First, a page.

Guest post by Ravi Jha and Kush Desai
The 21st century is so far playing out to be a rather eventful time in human history, especially in the progression of our Modern Era. While society enjoys the fruits of past generations’ labors – from the stability of the former Marshall Plan-aid receiving Europe to the entrepreneurial zeal of the baby-boomers – society is also lamenting the former pitfalls of their parents’ generations, like the baleful re-emergence of the formerly American-outfitted Taliban and the crash of a regulation-free Wall Street. But amidst terrorist attacks, Middle-Eastern conflicts, diplomatic showdowns, crippling economic meltdowns, and ‘interesting’ political candidacies, any meaningful discussion about contemporary youth appears to have been marginalized. Policy-makers are especially apathetic to Indian-American students and youngsters; after all, why worry about a demographic often epitomized as the impeccable paragon of overachieving students?
But in modern America, issues exist which will not only affect today but also continue to drag down tomorrow, the foremost among them being education, political discontentment, and social discord. Thus the writers of this blog, a college undergrad and a high school junior, hope to reinvigorate serious debate revolving on issues related to youth affairs with a particular focus in on Indian-American youngsters.
Consider South Korea. In the aftermath of the devastating Korean War, South Korea was devastated; there was no economy to speak of, and social and governmental institutions outside of an American-fitted army were non-existent. It was a Stakhanovite work ethic and an almost absurdly stressed education system that transformed the nation into the modern high-tech hub that politicians, businessmen, and economists gawk at. In essence, continual public awareness and attention to the state of Korean youth, particularly on anything concerning education, quintessentially transformed South Korea within a span of a few decades.
The quintessential importance of the youth flows out of the classroom and workplace and into political, social, and economic realms as well. Frustrated youngsters in countries like Egypt, Tunisia, Libya, and Morocco were able to induce entire national uprisings to create what we now call the Arab Spring. Household Cold War autocrats like Hosni Mubarak and Muammar Qaddafi were swept out of office, despite hiding behind violent police and military forces. The main point: while Korea’s paragon of education allowed its children to develop their nation, politically frustrated youth in the Middle East were forced to coerce their governments radically, demonstrative of the need for a politically contented youth. Public policy for social change, on the other hand, is no worse.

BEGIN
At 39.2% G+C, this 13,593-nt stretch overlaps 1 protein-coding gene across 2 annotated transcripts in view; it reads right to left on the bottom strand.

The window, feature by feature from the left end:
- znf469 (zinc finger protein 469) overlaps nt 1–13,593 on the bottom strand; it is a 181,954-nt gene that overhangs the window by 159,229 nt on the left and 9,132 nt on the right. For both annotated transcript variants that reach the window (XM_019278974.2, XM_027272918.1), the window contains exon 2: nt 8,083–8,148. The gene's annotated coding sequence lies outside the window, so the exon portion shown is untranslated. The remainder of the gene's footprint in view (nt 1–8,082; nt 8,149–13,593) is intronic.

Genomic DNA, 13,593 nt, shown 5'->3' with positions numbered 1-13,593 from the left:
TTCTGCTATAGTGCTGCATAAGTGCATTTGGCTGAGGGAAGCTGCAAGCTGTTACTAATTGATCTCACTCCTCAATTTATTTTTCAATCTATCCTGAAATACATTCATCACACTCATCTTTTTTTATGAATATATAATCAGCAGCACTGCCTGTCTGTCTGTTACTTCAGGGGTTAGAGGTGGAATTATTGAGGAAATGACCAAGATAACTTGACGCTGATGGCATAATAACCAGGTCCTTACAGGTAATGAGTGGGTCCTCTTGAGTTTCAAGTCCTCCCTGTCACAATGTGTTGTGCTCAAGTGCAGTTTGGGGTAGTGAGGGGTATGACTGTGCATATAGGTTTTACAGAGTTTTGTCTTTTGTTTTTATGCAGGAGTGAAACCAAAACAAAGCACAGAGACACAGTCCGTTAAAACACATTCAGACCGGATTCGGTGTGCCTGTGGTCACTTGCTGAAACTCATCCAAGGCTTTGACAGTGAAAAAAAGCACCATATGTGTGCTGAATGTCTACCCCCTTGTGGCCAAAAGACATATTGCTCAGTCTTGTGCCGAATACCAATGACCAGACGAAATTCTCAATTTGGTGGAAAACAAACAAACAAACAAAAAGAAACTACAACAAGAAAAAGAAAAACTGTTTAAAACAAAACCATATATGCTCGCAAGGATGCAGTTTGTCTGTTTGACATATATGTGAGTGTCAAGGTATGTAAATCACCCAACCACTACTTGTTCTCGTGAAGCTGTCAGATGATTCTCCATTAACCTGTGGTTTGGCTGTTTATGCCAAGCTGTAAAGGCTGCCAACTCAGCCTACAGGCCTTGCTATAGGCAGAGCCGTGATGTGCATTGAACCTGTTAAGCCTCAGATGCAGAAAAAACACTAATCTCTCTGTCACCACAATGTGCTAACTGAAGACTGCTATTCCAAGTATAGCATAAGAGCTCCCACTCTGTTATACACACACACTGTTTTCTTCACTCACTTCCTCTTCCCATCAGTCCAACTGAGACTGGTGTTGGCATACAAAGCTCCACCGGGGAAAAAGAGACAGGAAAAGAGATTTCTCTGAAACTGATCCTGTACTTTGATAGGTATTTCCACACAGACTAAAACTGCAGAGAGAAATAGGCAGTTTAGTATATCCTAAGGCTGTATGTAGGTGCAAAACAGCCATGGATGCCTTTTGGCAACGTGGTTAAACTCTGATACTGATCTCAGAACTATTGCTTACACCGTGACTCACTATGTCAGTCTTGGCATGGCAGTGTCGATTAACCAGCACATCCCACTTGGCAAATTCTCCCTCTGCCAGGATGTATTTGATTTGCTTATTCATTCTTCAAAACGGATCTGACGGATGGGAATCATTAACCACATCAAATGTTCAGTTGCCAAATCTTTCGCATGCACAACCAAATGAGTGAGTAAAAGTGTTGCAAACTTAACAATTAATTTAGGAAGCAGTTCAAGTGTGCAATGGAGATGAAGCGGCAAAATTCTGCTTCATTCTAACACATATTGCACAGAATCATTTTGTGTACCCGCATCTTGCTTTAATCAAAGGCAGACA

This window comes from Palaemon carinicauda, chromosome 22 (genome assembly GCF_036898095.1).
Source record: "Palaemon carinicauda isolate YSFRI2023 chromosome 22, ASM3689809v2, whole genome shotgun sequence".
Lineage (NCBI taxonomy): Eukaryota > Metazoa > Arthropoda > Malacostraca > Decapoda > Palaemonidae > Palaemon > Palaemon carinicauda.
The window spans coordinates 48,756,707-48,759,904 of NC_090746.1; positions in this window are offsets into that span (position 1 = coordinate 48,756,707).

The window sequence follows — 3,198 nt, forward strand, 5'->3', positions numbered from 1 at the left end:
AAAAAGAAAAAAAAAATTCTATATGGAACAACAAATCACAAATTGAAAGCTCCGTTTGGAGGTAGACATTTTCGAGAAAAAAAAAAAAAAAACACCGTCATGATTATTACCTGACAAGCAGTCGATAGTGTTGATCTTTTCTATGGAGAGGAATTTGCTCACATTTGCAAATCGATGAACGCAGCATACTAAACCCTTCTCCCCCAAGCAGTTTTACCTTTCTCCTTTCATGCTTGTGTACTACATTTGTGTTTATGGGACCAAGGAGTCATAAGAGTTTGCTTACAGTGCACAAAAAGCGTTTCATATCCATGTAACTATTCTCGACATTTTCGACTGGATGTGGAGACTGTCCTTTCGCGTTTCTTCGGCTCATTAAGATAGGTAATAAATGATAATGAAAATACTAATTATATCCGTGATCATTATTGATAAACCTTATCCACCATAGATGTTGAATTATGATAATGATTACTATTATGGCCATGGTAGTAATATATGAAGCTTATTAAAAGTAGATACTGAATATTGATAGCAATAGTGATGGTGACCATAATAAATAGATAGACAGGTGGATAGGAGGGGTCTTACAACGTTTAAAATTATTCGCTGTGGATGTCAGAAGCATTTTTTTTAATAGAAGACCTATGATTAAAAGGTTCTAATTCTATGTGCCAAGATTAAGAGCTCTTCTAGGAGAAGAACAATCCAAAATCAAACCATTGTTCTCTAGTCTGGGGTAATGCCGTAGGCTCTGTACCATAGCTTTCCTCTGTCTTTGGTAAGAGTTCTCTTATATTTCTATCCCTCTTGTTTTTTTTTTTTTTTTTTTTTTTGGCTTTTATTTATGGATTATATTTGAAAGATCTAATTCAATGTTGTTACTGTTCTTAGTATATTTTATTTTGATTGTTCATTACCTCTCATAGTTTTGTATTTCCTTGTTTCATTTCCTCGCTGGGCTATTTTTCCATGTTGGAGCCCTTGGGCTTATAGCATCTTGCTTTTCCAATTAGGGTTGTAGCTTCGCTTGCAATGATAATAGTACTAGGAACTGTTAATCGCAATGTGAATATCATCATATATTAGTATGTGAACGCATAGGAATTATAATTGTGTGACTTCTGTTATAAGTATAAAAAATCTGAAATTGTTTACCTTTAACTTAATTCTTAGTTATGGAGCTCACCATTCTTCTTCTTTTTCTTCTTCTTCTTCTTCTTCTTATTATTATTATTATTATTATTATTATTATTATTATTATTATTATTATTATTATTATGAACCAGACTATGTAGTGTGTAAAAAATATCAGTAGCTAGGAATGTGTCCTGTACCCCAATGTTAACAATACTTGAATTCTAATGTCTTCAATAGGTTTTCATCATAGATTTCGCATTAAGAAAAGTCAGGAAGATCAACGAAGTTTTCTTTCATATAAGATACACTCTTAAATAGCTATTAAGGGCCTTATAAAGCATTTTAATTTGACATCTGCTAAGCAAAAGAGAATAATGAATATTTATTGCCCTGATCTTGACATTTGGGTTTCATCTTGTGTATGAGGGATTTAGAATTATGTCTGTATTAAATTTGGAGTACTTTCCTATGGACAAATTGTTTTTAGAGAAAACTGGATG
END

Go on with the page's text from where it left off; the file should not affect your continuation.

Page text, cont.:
Public education and awareness programs that target racism at elementary schools across the United States have been omnipresent ever since the successes of the Civil Rights Movement. In this case, public attention and action over children has translated into a more socially cohesive society. Institutions like the Ku Klux Klan no longer scare African-American children to sleep; an African-American has been able to capture the support of an entire nation in a landmark presidential election. Indeed, many negative aspects of American culture and society were bettered not just by de jure legislation, but by teaching about the past in order to pass on the lessons of yesterday.
In all of these cases, renewed focuses on youth were able to transform entire societies economically, politically, and socially, positively, might we add. Indian-American youth, a demographic quickly filling the shoes of American (and global) business, government, and scientific leaders, will undoubtedly play an important role in the coming decades of global integration. What we feel, know, do not know, and face is imperative to the very future; it is time that youth affairs from education to social cohesion get a center role in the arena of public policy debate. We hope to jump-start this message of a renewed youth focus by routinely informing about and taking sides on issues and events relevant to us.
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